Town of Nichols creates disaster relief fund

Town of Nichols creates disaster relief fund

NICHOLS, SC (WMBF) - The town of Nichols is trying to recover from Hurricane Matthew, and need the help more than ever before.

The town's Mayor, Lawson Battle said the town only has 420 people and only 15 of those are able to live inside their homes again. A total of 261 homes have severe or major water damage, or are completely destroyed. All 22 businesses in the town were under water, and only one automotive shop is up and running.

Battle said all six churches suffered water damage, and more than 300 cars were feet under water. He explained it's hard to drive around town and not see people's belongings out on the streets. He said, "It's really hard to see everything piled up on the sides of the roads like it is, and the trash companies have been coming for three weeks now hauling stuff, so its still very devastating."

Once the water went down here in Nichols is when Battle said he was afraid everyone would forget about them, when this is when the reality actually set in. "Now is when we really need the help financially. Not only at the fund I told you about, but for the town operations, so I can keep paying my police chief, and my clerk and my one other town employee. I don't know how I can keep paying them, because we have no income coming in."

So Battle stated the importance of people knowing the town of Nichols Disaster Relief Fund is now set up at the Anderson Brother's Bank Headquarters in downtown Mullins. He opened the account for anyone to donate to, and all of the money will go back to the citizens of Nichols to help recover. Battle said, "It's really starting to grow, but it's going to take a huge miracle to rebuild Nichols back."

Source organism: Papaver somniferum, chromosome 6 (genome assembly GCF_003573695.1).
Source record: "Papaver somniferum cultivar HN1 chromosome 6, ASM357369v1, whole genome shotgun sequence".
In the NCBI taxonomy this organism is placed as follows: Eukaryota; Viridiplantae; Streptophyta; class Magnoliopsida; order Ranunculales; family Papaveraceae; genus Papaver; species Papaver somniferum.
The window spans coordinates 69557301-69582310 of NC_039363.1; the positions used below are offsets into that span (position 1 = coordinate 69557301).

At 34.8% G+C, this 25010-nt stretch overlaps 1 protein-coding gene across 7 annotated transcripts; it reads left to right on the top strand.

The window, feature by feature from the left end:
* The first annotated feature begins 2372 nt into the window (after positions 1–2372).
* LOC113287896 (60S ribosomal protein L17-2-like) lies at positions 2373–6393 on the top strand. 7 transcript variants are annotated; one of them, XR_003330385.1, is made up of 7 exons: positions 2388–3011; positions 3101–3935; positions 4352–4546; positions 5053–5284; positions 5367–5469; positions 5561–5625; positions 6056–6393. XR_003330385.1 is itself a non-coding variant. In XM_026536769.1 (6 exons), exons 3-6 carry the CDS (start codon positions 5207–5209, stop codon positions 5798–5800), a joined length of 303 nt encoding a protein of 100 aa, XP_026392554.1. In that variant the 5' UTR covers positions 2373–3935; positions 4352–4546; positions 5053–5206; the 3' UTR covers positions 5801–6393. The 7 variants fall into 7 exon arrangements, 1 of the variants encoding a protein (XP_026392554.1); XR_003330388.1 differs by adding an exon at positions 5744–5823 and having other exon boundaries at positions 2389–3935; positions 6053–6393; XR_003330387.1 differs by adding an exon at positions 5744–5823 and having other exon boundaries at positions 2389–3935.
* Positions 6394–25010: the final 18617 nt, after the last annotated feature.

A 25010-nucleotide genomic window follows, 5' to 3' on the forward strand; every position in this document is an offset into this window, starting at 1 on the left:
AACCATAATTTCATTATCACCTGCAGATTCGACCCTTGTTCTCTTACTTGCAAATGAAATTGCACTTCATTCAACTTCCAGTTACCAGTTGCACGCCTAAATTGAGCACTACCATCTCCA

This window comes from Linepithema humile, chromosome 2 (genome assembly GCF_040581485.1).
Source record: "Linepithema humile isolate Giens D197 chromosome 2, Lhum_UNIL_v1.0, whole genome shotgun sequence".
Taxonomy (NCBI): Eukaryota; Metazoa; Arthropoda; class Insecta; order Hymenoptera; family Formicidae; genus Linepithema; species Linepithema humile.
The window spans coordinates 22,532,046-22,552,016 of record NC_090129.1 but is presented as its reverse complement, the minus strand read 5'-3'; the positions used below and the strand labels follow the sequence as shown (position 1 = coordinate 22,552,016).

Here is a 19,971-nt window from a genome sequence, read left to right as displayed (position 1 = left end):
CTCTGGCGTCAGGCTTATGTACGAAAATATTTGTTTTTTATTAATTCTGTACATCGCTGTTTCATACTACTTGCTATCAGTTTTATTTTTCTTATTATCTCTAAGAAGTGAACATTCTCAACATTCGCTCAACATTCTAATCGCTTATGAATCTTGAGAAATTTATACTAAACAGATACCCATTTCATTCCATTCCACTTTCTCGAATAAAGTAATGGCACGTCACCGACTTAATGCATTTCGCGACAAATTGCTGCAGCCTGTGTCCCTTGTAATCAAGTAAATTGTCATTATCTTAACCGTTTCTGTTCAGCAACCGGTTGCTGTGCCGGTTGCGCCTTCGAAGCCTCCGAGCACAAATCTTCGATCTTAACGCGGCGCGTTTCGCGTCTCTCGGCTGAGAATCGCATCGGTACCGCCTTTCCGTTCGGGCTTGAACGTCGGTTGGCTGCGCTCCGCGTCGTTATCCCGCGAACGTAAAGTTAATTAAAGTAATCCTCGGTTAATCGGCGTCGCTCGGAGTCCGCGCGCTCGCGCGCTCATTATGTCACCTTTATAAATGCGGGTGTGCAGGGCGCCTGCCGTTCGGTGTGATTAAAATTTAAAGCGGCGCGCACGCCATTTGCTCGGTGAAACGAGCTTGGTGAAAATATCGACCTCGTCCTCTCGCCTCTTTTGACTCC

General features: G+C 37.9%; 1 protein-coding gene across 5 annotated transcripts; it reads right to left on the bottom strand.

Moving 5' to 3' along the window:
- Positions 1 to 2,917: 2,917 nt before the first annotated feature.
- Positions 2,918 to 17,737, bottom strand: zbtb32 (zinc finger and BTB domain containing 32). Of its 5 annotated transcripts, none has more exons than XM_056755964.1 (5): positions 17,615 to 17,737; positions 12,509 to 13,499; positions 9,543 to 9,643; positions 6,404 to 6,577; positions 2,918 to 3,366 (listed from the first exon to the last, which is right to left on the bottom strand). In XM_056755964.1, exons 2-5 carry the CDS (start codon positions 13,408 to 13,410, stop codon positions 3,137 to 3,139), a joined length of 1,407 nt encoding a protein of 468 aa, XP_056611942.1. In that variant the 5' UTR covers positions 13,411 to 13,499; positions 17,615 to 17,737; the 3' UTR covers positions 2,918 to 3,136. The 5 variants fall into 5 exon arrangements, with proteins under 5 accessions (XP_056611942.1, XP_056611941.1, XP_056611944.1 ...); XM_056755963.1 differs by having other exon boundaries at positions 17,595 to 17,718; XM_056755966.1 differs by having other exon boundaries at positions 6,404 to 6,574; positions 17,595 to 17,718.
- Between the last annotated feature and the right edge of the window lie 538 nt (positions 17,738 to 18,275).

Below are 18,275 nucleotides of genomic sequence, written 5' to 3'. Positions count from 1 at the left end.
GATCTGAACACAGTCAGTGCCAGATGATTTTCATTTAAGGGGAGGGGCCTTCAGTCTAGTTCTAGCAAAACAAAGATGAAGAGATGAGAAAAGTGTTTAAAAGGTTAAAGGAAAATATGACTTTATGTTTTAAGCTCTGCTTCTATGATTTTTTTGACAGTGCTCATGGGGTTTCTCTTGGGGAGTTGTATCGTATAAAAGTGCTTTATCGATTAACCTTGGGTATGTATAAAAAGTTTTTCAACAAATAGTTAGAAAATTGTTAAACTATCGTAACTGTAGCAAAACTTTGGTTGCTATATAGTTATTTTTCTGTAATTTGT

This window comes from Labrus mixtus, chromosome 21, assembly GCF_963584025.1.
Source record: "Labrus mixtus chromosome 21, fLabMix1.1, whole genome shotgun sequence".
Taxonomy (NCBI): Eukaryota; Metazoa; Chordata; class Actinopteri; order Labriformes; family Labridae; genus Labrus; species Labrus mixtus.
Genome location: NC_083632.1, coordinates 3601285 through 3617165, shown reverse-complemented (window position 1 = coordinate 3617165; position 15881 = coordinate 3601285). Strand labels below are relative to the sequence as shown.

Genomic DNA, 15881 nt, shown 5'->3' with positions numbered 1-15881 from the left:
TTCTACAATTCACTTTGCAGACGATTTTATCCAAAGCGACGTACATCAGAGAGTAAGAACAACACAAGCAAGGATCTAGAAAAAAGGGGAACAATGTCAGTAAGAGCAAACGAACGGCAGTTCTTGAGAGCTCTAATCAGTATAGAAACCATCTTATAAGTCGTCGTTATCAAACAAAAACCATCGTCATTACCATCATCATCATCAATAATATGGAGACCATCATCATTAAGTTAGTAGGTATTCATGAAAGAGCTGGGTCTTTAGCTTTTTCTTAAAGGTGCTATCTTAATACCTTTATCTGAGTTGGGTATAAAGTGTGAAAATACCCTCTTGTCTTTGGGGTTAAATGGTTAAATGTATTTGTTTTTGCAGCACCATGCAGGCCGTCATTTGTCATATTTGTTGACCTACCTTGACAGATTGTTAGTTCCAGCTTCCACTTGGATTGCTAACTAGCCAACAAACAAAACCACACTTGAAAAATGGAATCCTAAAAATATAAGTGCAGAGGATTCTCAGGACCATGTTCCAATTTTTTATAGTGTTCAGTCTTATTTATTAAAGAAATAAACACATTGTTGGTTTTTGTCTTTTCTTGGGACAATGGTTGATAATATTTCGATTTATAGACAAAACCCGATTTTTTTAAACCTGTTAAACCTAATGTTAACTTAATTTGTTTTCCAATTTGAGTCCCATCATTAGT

To help the cause, the Marion County Healthcare Foundation is matching every dollar donated up to $200,000 dollars. Executive Director of the foundation, Mary Dunbar said one account is specifically going straight to people in Nichols and the other is for all of Marion County. In one week, a recovery committee will begin and start the criteria as to who and how the funds will be distributed.

Butch Jones is one of the Nichols residents who is still out of his home. He said he tried to come back home two weeks after Hurricane Matthew, but he's still living in North Carolina. He said it's hard to drive around and not feel distraught.

"We've lost thirty years of my daddy's life here or most of his life here and majority of mine. There were things in there I've had since I was ten years old, so it's pretty bad. There's people riding around here just wishing they could save something, and they have nothing," said Jones.

Jones is one of those people trying to save what he can out of his home his grandma first moved into in the 1940's. He said, "I mean if you walk in there, you'd probably fall through the floor, which had been, I'd replaced two of them in there and now it's nothing."

The fear of where money or work is coming from next is real for Jones. He explained, "Financially, I don't think there is anyone around here that can re-build what they lost. There's no money to replace it. Nobody is getting the kind of money to even re-build their homes back, so what do you tell them."

Mayor Battle said the financial donations will be a huge help, and there's no doubt in his mind Nichols will make a come back because of how close knit the community is.

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